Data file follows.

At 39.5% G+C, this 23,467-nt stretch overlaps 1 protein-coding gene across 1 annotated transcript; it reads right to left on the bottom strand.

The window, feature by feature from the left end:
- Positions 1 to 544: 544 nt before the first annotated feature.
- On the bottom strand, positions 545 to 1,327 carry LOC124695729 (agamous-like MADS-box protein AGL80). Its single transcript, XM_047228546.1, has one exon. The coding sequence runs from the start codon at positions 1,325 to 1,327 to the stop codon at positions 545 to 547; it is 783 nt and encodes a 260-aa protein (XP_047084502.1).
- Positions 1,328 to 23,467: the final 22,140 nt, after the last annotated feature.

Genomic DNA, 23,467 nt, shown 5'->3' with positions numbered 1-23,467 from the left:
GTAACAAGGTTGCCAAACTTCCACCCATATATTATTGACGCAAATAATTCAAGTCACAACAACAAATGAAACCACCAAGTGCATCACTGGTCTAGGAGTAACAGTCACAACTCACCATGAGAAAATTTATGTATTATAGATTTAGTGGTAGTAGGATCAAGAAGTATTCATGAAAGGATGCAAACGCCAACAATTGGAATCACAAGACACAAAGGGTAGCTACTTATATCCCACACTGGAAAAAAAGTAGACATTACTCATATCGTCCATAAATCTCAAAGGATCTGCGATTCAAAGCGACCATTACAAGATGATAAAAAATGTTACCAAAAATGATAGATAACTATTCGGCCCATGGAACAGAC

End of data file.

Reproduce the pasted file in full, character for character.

At 39.5% G+C, this 23,467-nt stretch overlaps 1 protein-coding gene across 1 annotated transcript; it reads right to left on the bottom strand.

The window, feature by feature from the left end:
- Positions 1 to 544: 544 nt before the first annotated feature.
- On the bottom strand, positions 545 to 1,327 carry LOC124695729 (agamous-like MADS-box protein AGL80). Its single transcript, XM_047228546.1, has one exon. The coding sequence runs from the start codon at positions 1,325 to 1,327 to the stop codon at positions 545 to 547; it is 783 nt and encodes a 260-aa protein (XP_047084502.1).
- Positions 1,328 to 23,467: the final 22,140 nt, after the last annotated feature.

Genomic DNA, 23,467 nt, shown 5'->3' with positions numbered 1-23,467 from the left:
GTAACAAGGTTGCCAAACTTCCACCCATATATTATTGACGCAAATAATTCAAGTCACAACAACAAATGAAACCACCAAGTGCATCACTGGTCTAGGAGTAACAGTCACAACTCACCATGAGAAAATTTATGTATTATAGATTTAGTGGTAGTAGGATCAAGAAGTATTCATGAAAGGATGCAAACGCCAACAATTGGAATCACAAGACACAAAGGGTAGCTACTTATATCCCACACTGGAAAAAAAGTAGACATTACTCATATCGTCCATAAATCTCAAAGGATCTGCGATTCAAAGCGACCATTACAAGATGATAAAAAATGTTACCAAAAATGATAGATAACTATTCGGCCCATGGAACAGAC